close this bookVolume 2: No. 27
View the documentNews -- research support
View the documentNews -- NSF program deadlines
View the documentThe following are from the NSF Bulletin
View the documentNews -- supercomputing; HPCC/NREN
View the documentNews -- research employment
View the documentResources -- career services
View the documentNews -- job opportunities
View the documentNews -- publication opportunities
View the documentNews -- legal issues; content-addressable memory

A new ruling by the Commerce Dept. restricts export of supercomputers with Composite Theoretical Performance greater than 195 million theoretical operations per second (Mtops). Different levels of licensing will be required for different countries. A Cray 1 from the mid-1970s would not be exportable to the Middle East, for instance. Mini-supercomputers and even some workstations are above the threshold, and there is currently no indexing provision to change the definition of "supercomputer" as technology changes. Cray Research is not happy with the definition, but is glad that it now has a definite rule to work with. [Brian Robinson, EE Times, 5/25.]

Dave Hughes ( has expressed a bit of concern over the politics of the National Research and Education Network (NREN): "Everything is in Virtual Unreality, where laws don't seem to apply, intents of Congress are irrelevant, the text of passed bills are Rorshach Ink Blots, cross-membership in one another's deals or organizations are so convoluted as to appear incestuous. And those who ought to be speaking out the loudest against NREN being implemented wrong are the quietest for fear they won't be in good favor by one winner-loser faction or another when it is implemented." [com-priv, 6/20.]

Gordon Cook ( is wondering who are the scientists who need the high-bandwidth communication lines that Congress and NSF propose to provide. Godon worked for three years at the JVNC Supercomputer Center. He says you can use a 2400bps modem to connect to "any Cray out there" in four NSF-sponsored centers and 38 state supercomputer centers. Output on a tape cartridge can be delivered the next day by Federal Express. If computations must be steered interactively, you just have to travel to one of the centers. [com-priv, 6/20.]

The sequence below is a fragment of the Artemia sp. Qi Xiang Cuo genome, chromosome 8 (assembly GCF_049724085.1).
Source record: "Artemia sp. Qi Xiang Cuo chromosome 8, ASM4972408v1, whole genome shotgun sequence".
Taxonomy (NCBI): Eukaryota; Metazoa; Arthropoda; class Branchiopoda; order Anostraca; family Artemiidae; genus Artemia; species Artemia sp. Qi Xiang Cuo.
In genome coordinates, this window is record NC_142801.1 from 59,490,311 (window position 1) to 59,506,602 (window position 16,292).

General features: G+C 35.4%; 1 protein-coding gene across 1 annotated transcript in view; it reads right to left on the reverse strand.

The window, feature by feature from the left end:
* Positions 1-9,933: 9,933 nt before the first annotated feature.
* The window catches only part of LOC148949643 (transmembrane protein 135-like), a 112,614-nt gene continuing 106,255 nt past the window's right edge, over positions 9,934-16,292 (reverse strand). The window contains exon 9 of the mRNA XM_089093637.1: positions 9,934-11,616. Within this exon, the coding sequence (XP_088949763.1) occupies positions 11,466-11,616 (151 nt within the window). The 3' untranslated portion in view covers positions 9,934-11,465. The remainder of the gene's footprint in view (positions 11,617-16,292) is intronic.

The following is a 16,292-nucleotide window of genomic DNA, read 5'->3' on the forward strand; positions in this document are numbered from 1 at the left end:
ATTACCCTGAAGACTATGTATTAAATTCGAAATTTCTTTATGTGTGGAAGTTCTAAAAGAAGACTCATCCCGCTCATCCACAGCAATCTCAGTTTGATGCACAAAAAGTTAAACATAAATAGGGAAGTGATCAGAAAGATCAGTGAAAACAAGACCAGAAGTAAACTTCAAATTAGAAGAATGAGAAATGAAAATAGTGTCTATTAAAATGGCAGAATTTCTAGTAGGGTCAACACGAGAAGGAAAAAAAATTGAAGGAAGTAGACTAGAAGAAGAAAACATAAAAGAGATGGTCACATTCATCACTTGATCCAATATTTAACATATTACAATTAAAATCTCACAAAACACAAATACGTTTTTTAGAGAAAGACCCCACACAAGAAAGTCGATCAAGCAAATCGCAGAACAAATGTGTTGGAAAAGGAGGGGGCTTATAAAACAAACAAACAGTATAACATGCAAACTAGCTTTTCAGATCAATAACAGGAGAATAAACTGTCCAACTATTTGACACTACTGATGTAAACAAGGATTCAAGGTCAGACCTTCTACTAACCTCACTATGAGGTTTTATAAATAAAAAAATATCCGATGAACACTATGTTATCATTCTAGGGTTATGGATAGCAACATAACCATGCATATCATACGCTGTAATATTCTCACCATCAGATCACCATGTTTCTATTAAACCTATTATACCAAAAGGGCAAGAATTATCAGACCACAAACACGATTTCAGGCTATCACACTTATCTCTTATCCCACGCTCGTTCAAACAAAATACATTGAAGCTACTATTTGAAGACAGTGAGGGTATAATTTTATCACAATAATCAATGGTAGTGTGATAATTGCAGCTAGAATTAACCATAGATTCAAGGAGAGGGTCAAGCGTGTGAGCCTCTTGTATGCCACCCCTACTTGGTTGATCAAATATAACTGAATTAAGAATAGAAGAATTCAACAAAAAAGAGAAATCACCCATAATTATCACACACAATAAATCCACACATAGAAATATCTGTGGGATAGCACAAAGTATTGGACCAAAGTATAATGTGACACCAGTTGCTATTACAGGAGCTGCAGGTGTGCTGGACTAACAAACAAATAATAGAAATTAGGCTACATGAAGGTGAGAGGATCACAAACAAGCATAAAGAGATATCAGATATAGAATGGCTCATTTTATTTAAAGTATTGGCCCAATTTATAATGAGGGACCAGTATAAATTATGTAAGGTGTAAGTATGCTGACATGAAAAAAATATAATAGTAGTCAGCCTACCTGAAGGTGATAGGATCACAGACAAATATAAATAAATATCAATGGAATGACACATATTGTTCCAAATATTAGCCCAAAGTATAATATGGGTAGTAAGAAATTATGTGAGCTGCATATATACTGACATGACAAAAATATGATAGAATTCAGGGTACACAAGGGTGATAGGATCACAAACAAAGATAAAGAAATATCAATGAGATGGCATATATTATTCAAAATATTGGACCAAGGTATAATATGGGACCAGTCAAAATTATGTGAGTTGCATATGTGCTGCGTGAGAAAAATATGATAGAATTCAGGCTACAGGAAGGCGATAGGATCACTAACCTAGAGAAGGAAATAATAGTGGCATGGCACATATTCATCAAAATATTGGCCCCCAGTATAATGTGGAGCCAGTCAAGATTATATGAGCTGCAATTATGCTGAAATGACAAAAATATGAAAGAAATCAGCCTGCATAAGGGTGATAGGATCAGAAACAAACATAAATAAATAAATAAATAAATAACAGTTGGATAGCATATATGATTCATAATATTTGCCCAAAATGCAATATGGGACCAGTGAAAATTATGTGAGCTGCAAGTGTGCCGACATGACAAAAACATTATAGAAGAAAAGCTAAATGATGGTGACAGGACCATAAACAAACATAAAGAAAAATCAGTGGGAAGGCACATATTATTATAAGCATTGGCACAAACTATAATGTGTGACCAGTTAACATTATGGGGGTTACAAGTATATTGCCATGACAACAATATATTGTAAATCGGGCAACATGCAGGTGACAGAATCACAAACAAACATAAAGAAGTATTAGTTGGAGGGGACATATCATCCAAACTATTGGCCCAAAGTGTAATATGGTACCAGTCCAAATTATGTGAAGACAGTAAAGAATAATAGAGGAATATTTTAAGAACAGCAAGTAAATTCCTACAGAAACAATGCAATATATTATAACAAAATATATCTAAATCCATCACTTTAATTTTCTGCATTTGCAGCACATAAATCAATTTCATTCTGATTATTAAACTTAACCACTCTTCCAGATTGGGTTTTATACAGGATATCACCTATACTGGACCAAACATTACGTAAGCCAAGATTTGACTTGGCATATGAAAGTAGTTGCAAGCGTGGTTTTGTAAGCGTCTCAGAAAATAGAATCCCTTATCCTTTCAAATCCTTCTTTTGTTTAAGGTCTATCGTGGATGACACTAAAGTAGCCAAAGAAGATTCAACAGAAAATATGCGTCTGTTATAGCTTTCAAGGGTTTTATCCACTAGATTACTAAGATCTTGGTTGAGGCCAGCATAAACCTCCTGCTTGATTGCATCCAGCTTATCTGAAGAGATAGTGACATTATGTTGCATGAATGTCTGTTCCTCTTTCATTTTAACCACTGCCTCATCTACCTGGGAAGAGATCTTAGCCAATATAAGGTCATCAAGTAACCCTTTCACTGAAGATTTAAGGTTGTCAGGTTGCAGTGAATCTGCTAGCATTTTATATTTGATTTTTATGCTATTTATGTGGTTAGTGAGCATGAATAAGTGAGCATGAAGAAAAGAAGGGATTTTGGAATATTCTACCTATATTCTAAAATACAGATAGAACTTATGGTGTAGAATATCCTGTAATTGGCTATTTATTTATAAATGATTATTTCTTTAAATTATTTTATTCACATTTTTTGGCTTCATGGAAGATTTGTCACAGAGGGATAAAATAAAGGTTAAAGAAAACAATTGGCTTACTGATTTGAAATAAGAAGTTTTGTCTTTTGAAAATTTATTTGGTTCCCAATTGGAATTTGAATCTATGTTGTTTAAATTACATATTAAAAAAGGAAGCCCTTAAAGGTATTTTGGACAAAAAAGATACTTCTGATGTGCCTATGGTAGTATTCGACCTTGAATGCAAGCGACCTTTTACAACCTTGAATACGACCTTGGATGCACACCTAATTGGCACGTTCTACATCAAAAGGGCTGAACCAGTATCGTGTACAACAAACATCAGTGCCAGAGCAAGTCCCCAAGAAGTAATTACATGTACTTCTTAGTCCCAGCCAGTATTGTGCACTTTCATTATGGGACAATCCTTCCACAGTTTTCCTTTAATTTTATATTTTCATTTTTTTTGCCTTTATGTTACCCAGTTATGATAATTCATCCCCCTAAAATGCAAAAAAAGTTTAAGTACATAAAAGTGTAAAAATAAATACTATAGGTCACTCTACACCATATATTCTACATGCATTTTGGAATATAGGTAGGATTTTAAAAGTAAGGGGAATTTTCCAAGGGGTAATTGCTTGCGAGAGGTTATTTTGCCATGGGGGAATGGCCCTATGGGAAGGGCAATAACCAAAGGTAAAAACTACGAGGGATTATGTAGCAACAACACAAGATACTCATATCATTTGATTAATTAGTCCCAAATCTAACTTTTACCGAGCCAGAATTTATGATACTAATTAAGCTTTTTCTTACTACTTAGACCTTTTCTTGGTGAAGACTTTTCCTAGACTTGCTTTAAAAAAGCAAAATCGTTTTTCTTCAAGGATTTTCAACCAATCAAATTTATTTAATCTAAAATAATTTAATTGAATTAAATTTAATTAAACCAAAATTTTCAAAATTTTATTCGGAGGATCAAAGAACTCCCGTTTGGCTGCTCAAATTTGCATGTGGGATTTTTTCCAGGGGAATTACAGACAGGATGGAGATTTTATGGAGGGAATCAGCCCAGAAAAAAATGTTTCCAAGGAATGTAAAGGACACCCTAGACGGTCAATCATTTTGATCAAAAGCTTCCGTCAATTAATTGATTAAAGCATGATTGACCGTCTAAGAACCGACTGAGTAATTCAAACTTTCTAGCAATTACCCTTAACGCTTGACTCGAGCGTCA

Massachusetts has the world's highest concentration of high- performance computing companies, including Alliant, Convex, DEC, Kendall Square Research Corp., Meiko Corp., Thinking Machines, and Wavetracer Inc. Massachusetts universities turn out 12% of the nation's PhDs in computer engineering, 10% in mathematics, and 7% in EE. State groups are looking to government HPC funding ($6B over 5 years) and subsequent sales to improve the job market. Revenue in massively parallel processing is expected to jump 90% this year and 25% per year for several more years. The 1,500 software companies in the state will also benefit. [Margaret Ryan, EE Times, 5/25.] (Time to apply for a job?)

DEC will build a research and manufacturing facility in Hudson, MA, for continued development of its Alpha RISC architecture. [CW, 6/8.] Meanwhile, only 3,700 workers took advantage of DEC's early retirement offer (including William Heffner, VP of image, voice, and video applications). Layoffs will be used to reach a 10,000 reduction this year. [Melinda- Carol Ballou, CW, 6/8.]

Intel's Touchstone Delta, with 513 I860 processors, is one of the most powerful computers ever built. It's tricky to program, though. Programmers at JPL have found that ported C and Fortran needs a high degree of custom programming and tuning. [Jean S. Bozman, CW, 6/8.]

The Federal Home Loan Mortgage Corp. (Freddie Mac) has ordered a Cray Y-MP EL, the first Cray to be used for financial service analyses. [CW, 6/8.]

NCR will build a $30M research and manufacturing facility in Rancho Bernardo, CA. Development will focus on massively parallel computers, including database technology acquired from Teradata Corp. (through parent AT&T). [CW, 6/8.]